Greetings! I am an Elder in the United Methodist Church. I cherish this gift from God and with it comes responsibility. Responsibility to move the Gospel, and the words and messages of the Prophets forward in my life and in the lives of others.
My beautiful tradition is my Christian faith and practice. However, I do not believe that Christianity holds an exclusive response to God’s presence among us. There are many ways of worship and prayer from many cultures which we as human beings use to look with awe upon Creation and its continuing growth and maturity. As we are humans, prone to selfish desires of greed, power, neglect of the needs of others and so forth we need the guidance of a ‘force’ and ‘energy’ beyond our realm to steer us toward love, generosity, hospitality and inclusion. We do not live in isolation.
Today, the United Methodist Church is publicly (other religious traditions have gone before us and others will continue this experience in the future) facing the issue of LGBTQ inclusion or continued exclusion. This is a reflection of our greater society worldwide.
We are experiencing both hurtful and loving expressions from Methodists to Methodists. Division of property, financial resources for mission nationally and worldwide and other Denominational institutions which have served us for hundreds of years seems very real. We all hurt at one time or another in our lives for so many reasons. We need to tend to those who are hurt as well as to those who do the hurting. Let us remember these words from well over 2,000 years ago – “I have called you by name, you are mine. You are precious in my sight and I love you.” (Isaiah 43:1,4) Amidst the anger and hurt I am hopeful that we remember these words of God as spoken to and heard by Isaiah.
Our beloved Christian community has been divided for centuries. This is not new; it is just the more current issue that brings feelings and experiences to us. In the early 1st Century the separation of Jews and those who followed Jesus was divisive and led to violence, hurt feelings, exclusion and more. For too many communities and individuals even today this rage of anti-Semitic and racist practices sadly and tragically continues.
The Reformation divided and led to violence and cruelty by ‘both sides’. The Nazi’s hated and feared so much that they horribly wasted human life, theirs and others. We still hurt today. We hurt so much because one person or community feels so certain that they are ‘right’. Religion excludes people daily for many reasons. We are human and prone to sins of pride, neglecting humility and love of neighbor and love of God.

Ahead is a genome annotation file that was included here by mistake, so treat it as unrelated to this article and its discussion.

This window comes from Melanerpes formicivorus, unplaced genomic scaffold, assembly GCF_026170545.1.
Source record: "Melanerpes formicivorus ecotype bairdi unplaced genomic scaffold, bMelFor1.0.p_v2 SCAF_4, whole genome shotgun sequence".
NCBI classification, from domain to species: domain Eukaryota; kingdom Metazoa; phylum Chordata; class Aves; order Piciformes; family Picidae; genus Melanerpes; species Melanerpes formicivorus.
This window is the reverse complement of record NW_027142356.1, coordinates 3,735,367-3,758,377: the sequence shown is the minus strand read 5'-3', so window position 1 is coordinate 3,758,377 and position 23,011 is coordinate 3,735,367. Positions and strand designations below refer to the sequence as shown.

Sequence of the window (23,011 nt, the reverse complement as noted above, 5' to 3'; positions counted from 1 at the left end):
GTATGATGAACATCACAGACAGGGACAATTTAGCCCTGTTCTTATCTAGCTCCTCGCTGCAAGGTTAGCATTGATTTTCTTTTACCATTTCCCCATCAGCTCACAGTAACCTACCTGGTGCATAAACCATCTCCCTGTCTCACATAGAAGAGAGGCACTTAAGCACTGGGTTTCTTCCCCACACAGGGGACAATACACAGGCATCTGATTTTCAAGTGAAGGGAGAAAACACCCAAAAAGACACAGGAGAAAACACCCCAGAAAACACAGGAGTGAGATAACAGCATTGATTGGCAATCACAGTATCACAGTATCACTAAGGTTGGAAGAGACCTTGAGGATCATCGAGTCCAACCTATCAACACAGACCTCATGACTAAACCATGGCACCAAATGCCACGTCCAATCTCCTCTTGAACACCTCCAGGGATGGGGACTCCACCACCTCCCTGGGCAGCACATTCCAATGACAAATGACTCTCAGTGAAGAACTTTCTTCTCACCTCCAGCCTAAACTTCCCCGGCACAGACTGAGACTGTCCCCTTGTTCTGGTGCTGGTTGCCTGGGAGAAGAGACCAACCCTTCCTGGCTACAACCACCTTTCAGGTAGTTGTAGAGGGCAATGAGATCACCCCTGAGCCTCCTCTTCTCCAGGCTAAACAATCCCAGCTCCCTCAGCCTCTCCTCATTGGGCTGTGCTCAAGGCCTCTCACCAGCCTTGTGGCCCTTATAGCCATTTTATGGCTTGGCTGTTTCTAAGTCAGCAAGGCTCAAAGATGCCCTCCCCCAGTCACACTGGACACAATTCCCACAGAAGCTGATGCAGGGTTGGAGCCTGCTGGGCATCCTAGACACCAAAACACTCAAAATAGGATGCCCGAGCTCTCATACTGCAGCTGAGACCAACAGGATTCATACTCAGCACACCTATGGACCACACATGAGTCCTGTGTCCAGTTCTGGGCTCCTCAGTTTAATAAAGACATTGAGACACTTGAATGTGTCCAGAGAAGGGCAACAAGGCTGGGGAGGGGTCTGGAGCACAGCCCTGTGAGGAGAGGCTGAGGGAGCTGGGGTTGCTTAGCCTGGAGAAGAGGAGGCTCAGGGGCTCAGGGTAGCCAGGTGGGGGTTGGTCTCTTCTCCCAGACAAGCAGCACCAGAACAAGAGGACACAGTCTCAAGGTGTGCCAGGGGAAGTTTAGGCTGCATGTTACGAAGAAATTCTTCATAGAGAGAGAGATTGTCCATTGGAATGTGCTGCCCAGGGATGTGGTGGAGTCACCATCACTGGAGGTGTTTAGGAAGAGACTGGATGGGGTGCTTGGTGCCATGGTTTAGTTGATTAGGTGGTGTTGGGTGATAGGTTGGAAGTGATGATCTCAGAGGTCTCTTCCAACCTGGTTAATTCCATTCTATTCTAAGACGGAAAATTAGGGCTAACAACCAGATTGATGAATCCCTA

We are not called to judge how others live in love and affection with one another. Love is boundless as is the Creation. We are small seeds in a huge universe. But as seeds we hold the potential to live as God intended – with God’s image embedded within us. All of us. I feel pain for those excluded and I feel pain for those who believe they need to exclude.
Yet, I believe in hope. God did not stop speaking to us two thousand years ago. God, the Force of Love, King of the Universe, The ِBeneficient/ All-Compassionate/ Most Gracious Being and Presence, Yahweh, (and countless other references to the Almighty, the Creator and Lover of the Universe) … This great, eternal and glorious entity did not stop speaking to us two thousand years ago. Nor did we stop listening two thousand years ago to God. The list of those who have heard God speak is nearly endless (Henri Nouwen, Julian of Norwich, Teresa of Avila, John of the Cross, Gerald May, John O’Donohue, David Canada, Thich Nhat Hanh, The Dalai Lama, Howard Thurman, Martin Luther King, Jr., Carl Lugn (my Dad), Helen Lugn (my Mom), Ray Leonardini, Amy Jill Levine, Marjorie Thompson, Nan Phifer, Harold Kushner, The Prophet Muhammad, Evelyn Underhill, Georgia Harkness, Bishop Cho, Thomas Keating, Thomas Merton, Joan Chittister –(I know I am leaving out so many people of God!) I am grateful the list is so long!
Let us put aside fear and embrace Life. One of my favorite sayings is: “When everybody does better, everybody does better.” (W.F. “High” Hightower, as quoted in https://www.creators.com/read/jim-hightower/03/18/everybody-does-better-when-everybody-does-better )
Our understanding of Awe expands, reaches out to inform us, to love us and to include us in God’s Kingdom ‘on earth as it is in heaven’. Amen.